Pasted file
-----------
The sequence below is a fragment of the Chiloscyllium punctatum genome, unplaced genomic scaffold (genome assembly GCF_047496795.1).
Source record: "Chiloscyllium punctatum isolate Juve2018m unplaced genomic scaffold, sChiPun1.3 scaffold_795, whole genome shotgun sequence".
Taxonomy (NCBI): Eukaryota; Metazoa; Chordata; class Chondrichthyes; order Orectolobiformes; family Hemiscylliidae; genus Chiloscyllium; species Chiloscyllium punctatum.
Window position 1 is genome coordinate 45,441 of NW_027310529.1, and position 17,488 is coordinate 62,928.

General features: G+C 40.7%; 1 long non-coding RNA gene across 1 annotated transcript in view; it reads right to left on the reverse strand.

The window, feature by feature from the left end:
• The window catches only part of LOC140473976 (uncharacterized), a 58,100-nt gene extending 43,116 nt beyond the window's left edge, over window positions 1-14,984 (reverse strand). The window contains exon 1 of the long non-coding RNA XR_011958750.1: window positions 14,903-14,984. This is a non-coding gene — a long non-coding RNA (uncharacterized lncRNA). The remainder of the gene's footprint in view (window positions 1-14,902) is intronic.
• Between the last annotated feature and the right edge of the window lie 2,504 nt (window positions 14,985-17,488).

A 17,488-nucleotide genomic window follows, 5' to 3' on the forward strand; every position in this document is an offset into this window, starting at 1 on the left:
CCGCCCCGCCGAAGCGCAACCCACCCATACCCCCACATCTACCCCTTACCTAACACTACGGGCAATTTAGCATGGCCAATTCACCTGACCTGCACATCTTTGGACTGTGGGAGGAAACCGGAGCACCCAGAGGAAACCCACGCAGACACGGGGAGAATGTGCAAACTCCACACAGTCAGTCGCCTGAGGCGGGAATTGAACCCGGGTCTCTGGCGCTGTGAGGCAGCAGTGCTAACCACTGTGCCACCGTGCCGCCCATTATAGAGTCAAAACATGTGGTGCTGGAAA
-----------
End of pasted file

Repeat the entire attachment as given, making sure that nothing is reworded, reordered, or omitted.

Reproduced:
The sequence below is a fragment of the Chiloscyllium punctatum genome, unplaced genomic scaffold (genome assembly GCF_047496795.1).
Source record: "Chiloscyllium punctatum isolate Juve2018m unplaced genomic scaffold, sChiPun1.3 scaffold_795, whole genome shotgun sequence".
Taxonomy (NCBI): Eukaryota; Metazoa; Chordata; class Chondrichthyes; order Orectolobiformes; family Hemiscylliidae; genus Chiloscyllium; species Chiloscyllium punctatum.
Window position 1 is genome coordinate 45,441 of NW_027310529.1, and position 17,488 is coordinate 62,928.

General features: G+C 40.7%; 1 long non-coding RNA gene across 1 annotated transcript in view; it reads right to left on the reverse strand.

The window, feature by feature from the left end:
• The window catches only part of LOC140473976 (uncharacterized), a 58,100-nt gene extending 43,116 nt beyond the window's left edge, over window positions 1-14,984 (reverse strand). The window contains exon 1 of the long non-coding RNA XR_011958750.1: window positions 14,903-14,984. This is a non-coding gene — a long non-coding RNA (uncharacterized lncRNA). The remainder of the gene's footprint in view (window positions 1-14,902) is intronic.
• Between the last annotated feature and the right edge of the window lie 2,504 nt (window positions 14,985-17,488).

A 17,488-nucleotide genomic window follows, 5' to 3' on the forward strand; every position in this document is an offset into this window, starting at 1 on the left:
CCGCCCCGCCGAAGCGCAACCCACCCATACCCCCACATCTACCCCTTACCTAACACTACGGGCAATTTAGCATGGCCAATTCACCTGACCTGCACATCTTTGGACTGTGGGAGGAAACCGGAGCACCCAGAGGAAACCCACGCAGACACGGGGAGAATGTGCAAACTCCACACAGTCAGTCGCCTGAGGCGGGAATTGAACCCGGGTCTCTGGCGCTGTGAGGCAGCAGTGCTAACCACTGTGCCACCGTGCCGCCCATTATAGAGTCAAAACATGTGGTGCTGGAAA